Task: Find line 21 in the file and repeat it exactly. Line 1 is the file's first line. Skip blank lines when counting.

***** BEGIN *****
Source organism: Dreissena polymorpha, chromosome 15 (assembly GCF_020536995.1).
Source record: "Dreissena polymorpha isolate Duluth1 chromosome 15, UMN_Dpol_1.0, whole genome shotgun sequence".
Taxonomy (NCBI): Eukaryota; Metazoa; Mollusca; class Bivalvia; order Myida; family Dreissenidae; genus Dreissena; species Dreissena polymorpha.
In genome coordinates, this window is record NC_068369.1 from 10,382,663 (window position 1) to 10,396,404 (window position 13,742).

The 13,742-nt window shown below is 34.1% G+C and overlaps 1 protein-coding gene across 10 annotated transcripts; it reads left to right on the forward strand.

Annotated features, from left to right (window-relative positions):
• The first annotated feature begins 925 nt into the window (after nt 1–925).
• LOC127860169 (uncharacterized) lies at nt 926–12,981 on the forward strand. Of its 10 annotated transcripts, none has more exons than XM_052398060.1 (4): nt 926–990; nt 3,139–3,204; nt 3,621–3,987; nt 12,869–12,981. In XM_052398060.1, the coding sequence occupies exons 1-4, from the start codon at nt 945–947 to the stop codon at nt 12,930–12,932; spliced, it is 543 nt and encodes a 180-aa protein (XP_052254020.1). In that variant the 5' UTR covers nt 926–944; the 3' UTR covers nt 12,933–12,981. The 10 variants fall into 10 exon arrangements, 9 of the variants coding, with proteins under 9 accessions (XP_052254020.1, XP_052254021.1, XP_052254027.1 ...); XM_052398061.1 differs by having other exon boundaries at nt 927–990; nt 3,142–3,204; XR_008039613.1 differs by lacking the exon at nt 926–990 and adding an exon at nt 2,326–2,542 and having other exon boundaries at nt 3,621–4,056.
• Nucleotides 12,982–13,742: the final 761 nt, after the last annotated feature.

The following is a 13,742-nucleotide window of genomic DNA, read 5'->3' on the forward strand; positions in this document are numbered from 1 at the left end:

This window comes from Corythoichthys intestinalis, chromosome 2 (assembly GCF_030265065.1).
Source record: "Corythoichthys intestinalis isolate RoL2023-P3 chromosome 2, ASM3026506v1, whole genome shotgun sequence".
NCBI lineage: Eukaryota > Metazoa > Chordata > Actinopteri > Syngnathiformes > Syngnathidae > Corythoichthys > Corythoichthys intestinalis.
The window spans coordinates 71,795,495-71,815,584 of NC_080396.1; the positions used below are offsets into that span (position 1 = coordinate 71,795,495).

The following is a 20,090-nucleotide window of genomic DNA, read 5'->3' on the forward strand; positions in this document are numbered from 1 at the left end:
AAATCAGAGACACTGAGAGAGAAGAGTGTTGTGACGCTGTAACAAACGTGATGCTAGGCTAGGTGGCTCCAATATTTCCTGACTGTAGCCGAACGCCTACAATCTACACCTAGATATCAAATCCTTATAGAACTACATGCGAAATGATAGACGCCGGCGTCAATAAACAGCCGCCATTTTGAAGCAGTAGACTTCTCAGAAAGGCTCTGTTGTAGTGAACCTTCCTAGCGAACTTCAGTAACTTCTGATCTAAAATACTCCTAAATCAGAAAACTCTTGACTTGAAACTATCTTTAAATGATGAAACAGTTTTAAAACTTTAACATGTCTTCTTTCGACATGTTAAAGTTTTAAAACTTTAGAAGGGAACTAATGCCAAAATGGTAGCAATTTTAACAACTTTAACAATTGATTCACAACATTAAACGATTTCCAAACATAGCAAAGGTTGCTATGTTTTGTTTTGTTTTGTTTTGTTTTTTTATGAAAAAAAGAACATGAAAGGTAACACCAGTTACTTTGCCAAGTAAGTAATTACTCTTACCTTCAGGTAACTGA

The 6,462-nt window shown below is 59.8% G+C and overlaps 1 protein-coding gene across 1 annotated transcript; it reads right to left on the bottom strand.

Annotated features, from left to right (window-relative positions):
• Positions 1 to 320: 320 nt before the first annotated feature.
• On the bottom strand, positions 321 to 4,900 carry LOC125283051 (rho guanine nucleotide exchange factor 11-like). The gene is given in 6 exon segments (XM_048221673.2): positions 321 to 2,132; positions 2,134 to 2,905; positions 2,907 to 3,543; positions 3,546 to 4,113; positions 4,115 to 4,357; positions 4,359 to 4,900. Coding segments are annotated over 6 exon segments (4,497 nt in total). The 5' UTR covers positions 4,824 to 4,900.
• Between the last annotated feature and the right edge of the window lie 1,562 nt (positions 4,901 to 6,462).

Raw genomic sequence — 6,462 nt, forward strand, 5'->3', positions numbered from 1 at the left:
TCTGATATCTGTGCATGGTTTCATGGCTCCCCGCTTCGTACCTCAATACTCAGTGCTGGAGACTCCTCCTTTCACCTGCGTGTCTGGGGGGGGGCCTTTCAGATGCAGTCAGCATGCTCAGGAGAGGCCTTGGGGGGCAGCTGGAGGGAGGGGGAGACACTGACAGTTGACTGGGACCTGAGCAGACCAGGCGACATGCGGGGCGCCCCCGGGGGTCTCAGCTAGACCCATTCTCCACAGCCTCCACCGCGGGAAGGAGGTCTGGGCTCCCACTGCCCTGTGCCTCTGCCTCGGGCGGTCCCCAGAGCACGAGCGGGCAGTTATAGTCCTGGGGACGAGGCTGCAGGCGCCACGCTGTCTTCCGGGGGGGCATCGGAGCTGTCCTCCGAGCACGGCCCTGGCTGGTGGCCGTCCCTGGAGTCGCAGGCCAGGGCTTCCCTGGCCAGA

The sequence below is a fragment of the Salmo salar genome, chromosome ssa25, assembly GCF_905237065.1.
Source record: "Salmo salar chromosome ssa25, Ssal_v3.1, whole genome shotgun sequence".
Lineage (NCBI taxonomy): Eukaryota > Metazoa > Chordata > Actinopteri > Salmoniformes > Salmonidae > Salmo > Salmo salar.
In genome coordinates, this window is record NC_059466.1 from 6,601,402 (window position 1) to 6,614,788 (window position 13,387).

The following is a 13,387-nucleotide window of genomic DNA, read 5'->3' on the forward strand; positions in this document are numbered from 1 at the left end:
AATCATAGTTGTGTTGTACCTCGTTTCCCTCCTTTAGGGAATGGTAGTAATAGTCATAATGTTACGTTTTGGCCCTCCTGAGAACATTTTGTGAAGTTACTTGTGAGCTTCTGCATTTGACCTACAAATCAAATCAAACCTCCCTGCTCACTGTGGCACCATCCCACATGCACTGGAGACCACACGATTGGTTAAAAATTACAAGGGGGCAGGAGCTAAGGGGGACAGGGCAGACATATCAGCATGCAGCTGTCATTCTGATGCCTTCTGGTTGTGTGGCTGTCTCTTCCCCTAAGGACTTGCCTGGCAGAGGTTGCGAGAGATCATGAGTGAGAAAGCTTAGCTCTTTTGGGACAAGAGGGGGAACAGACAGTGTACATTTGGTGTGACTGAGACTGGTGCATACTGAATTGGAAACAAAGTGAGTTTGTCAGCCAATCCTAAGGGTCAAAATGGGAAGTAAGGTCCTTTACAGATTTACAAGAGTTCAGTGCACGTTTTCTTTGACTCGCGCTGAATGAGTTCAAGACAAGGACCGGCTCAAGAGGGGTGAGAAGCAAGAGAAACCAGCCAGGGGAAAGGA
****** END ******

• Between the last annotated feature and the right edge of the window lie 1,562 nt (positions 4,901 to 6,462).